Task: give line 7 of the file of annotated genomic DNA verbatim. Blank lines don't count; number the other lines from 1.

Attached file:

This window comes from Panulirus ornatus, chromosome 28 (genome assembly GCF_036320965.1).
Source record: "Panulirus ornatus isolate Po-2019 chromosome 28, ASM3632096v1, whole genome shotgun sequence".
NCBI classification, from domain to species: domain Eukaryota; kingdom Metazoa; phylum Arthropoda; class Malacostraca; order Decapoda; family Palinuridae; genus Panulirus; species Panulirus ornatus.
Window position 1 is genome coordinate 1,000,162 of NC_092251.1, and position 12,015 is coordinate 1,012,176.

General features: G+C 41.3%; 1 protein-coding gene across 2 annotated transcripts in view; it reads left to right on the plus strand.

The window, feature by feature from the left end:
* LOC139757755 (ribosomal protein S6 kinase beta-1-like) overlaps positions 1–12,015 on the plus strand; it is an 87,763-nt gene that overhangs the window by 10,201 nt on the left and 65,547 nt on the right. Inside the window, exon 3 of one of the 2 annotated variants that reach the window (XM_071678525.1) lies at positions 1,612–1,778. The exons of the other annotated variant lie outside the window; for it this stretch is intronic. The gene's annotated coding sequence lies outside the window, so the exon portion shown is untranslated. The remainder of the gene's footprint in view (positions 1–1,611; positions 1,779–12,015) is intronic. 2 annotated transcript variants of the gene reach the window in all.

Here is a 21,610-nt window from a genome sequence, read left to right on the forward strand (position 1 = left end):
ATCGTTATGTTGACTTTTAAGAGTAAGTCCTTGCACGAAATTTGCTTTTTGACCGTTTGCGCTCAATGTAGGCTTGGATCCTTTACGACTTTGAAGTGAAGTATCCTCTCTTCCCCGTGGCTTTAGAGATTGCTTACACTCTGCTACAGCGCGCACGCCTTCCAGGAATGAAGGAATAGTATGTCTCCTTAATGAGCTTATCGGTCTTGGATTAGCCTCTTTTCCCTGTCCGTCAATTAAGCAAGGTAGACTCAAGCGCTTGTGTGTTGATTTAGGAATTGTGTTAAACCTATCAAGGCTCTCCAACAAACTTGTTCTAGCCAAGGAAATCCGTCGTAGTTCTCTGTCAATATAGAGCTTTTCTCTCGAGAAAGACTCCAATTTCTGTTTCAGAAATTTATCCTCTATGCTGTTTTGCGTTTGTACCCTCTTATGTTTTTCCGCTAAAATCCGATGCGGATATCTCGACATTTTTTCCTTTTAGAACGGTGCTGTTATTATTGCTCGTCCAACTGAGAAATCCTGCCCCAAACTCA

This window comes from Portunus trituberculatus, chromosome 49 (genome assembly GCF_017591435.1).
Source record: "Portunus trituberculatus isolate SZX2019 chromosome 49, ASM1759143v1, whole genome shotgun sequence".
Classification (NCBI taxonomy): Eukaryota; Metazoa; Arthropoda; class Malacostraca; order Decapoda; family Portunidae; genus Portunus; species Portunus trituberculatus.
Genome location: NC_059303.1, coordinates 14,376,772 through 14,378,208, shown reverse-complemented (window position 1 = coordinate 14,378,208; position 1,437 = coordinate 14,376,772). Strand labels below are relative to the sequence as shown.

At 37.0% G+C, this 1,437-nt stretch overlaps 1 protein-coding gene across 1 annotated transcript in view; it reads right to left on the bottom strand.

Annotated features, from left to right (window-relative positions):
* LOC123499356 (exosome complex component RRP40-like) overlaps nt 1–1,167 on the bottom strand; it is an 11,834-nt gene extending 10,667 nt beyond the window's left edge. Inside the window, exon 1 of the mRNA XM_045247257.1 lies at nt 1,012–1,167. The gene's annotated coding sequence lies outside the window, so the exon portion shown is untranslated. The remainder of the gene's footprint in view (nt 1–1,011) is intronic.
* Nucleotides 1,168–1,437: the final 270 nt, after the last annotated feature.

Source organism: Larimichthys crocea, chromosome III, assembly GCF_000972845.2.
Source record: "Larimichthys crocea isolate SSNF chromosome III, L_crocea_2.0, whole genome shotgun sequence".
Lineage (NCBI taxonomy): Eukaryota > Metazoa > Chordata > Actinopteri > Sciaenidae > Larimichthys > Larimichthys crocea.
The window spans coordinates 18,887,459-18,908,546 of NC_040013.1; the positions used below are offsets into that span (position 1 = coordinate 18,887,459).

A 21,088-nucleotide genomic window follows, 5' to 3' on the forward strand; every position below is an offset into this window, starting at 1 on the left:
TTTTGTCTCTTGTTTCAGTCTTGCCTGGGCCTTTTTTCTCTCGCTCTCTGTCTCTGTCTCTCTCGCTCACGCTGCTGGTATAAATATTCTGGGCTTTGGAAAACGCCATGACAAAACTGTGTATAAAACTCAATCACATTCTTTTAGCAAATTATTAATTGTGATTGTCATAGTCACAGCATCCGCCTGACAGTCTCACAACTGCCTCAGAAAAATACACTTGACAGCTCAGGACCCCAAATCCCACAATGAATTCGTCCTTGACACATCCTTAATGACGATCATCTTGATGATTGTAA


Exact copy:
* LOC139757755 (ribosomal protein S6 kinase beta-1-like) overlaps positions 1–12,015 on the plus strand; it is an 87,763-nt gene that overhangs the window by 10,201 nt on the left and 65,547 nt on the right. Inside the window, exon 3 of one of the 2 annotated variants that reach the window (XM_071678525.1) lies at positions 1,612–1,778. The exons of the other annotated variant lie outside the window; for it this stretch is intronic. The gene's annotated coding sequence lies outside the window, so the exon portion shown is untranslated. The remainder of the gene's footprint in view (positions 1–1,611; positions 1,779–12,015) is intronic. 2 annotated transcript variants of the gene reach the window in all.